Top Ten Social Media Aggregators
As the popularity of social media has grown, so have the number of networks to update and track across platforms. What is right for you? How can you better manage all your content and networks under one umbrella service? For the hundreds of thousands of businesses that have made the move toward incorporating social media into their business - the guiding principle should be - streamline, streamline, streamline. This TOP TEN list of social media aggregators will provide users with some insight as to which one(s) are currently gaining traction and those that might work best for you and/or your company.
At the end of the blog, please take our POLL and let us know which aggregator(s) you prefer.
1- Google BuzzWith all the flack Google Buzz received at launch regarding crossing the line on some privacy issues (see "Google Buzz Superstar"), Buzz is a social media aggregator of consequence and should be considered as one of your choices when determining which aggregator(s) on this list will work best for you. With over 5 million views, this YouTube video is the most comprehensive overview of the infamous and controversial Buzz.
When the service is accessed with a supported mobile device, Buzz will tag posts with the user's current location. Users are only permitted to use the actual physical location reported by the device for their Buzz posts; unlike the Google Latitude location- based social network (LBS), Buzz does not allow users to manually specify an arbitrary location.
"As you increasingly tweet, post to Facebook, and capture ideas with tools like Evernote, we want to help you get the most out of your social activity by exposing the right information, at the right time, in a way that’s meaningful," says Lili Cheng, general manager of Microsoft's Fuse Labs. Spindex is currently in close beta here, but should be expanding soon. It requires a Microsoft Live account.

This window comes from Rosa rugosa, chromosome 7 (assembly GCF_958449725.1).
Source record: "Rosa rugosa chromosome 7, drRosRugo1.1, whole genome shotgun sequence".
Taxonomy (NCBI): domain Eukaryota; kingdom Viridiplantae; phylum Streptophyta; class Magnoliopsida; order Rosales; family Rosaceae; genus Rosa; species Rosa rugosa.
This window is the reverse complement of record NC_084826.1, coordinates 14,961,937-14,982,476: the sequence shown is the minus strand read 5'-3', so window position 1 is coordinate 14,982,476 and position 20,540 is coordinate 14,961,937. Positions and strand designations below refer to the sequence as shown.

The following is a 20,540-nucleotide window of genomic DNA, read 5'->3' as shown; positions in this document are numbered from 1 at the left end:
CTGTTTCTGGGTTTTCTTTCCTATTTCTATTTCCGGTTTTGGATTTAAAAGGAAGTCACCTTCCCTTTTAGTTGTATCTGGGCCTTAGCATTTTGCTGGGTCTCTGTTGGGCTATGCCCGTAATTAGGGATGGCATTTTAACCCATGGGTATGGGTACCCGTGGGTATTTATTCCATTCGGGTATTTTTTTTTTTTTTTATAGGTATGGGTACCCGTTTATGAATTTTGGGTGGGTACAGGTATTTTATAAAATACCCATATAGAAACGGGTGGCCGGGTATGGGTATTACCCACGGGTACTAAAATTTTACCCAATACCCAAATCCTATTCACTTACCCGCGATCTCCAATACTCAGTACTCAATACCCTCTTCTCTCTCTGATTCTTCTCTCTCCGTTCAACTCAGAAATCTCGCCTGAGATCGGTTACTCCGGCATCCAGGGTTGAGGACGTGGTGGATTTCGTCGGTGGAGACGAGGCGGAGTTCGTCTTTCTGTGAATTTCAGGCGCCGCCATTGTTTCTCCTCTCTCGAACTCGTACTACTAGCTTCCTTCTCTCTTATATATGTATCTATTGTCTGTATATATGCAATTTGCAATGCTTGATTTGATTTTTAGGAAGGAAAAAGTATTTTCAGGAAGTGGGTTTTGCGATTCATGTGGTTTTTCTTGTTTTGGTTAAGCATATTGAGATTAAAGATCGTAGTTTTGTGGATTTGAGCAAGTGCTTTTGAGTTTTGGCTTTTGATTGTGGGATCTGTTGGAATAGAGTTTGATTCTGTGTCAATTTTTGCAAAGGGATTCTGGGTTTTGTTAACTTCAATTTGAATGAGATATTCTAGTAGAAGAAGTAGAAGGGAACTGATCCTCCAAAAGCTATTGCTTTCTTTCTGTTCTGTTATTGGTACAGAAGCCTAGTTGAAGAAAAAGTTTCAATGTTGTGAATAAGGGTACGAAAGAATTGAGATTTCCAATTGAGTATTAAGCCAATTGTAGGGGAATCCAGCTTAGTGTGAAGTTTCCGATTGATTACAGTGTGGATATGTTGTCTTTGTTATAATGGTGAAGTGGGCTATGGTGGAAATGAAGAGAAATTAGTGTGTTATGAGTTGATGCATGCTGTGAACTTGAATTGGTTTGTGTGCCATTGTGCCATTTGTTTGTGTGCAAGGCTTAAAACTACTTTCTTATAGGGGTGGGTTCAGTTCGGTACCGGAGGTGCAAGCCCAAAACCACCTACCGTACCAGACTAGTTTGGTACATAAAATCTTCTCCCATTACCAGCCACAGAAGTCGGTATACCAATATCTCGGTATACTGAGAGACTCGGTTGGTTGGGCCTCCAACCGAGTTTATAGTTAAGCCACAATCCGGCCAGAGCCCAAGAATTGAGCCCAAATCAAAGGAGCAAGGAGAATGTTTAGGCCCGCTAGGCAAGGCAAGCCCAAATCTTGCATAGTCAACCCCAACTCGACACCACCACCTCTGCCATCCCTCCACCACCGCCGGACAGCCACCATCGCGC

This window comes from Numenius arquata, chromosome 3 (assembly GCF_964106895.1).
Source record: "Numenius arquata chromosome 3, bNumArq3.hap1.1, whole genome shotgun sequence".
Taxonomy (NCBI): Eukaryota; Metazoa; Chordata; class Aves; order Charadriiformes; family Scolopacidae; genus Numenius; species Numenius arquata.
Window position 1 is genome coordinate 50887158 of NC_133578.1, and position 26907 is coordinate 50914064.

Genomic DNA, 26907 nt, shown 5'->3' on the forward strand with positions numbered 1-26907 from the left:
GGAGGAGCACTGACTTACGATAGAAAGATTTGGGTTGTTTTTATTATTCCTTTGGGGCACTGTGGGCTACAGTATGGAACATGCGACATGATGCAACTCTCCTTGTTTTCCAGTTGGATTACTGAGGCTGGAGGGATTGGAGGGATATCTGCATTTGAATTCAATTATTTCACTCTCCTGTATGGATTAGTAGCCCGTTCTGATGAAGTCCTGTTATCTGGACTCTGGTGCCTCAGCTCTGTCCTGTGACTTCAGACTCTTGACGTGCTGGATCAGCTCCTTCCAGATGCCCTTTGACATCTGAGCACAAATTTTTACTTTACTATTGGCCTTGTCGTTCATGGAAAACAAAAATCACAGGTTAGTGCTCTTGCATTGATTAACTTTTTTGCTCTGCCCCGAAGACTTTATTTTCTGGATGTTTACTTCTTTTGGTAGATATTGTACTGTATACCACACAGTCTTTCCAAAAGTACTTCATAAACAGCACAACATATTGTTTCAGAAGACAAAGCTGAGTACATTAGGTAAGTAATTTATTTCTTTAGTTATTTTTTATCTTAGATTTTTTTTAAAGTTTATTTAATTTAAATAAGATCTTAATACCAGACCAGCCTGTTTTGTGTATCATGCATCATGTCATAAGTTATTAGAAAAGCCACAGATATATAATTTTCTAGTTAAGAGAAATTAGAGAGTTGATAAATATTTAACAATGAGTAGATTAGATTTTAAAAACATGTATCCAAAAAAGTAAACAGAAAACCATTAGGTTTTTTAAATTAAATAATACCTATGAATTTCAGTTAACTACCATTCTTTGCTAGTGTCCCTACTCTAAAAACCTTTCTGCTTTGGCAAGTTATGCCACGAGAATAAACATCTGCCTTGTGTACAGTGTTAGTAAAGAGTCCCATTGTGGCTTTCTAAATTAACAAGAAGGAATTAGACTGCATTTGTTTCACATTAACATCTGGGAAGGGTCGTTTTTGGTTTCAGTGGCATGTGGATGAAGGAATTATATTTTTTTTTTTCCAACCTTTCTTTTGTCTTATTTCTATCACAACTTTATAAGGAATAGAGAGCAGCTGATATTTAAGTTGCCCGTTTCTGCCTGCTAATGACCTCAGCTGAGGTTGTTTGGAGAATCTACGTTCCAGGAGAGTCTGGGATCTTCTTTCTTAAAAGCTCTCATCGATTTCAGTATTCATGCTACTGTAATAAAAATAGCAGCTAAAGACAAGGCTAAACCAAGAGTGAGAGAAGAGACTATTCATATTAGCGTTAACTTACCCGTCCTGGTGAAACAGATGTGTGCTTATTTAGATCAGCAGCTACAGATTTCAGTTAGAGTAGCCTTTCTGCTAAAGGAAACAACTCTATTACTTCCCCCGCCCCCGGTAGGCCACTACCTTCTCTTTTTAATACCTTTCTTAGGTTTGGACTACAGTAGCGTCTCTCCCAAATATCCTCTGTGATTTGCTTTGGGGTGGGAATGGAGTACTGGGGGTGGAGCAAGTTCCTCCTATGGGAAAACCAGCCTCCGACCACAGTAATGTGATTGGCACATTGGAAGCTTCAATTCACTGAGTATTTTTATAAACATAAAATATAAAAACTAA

3- ConvoTrackConvoTrack is an online comment aggregation tool that collects discussions surrounding any blog article from Twitter, FriendFeed, Digg, Reddit and HackerNews. It also offers a very handy bookmarklet that opens a sidebar and can actually be dragged to one's browser toolbar. The major advantage with this aggregator is you never have to leave the Web site where the article was published. And there is also a small embeddable script which allows Web site owners to place a select button on their site, enabling visitors to access the conversation on the social web in just one click.
YackTrack aggregates opinions on any post from a number of social media sites. By entering URLs (including Tiny URL backlinks), users can view Twitter mentions, comments on Mixx, on-site comments to a post, Google reader comments, and comments on Digg. It also offers and IE and Firefox bookmarklet.
"Yackability" is YackTrack's tool to measure how much conversation is occurring for a particular search. It quantifies the number of votes and comments emanating from each service that YackTrack supports. It also tallies the number of comments and votes or likes. This number may not equal the total as YackTrack searches only returns the most recent search results. However, all votes and comments are not created equal. Mostly, the votes required to make a difference is highly dependent on the amount of traffic a site gets.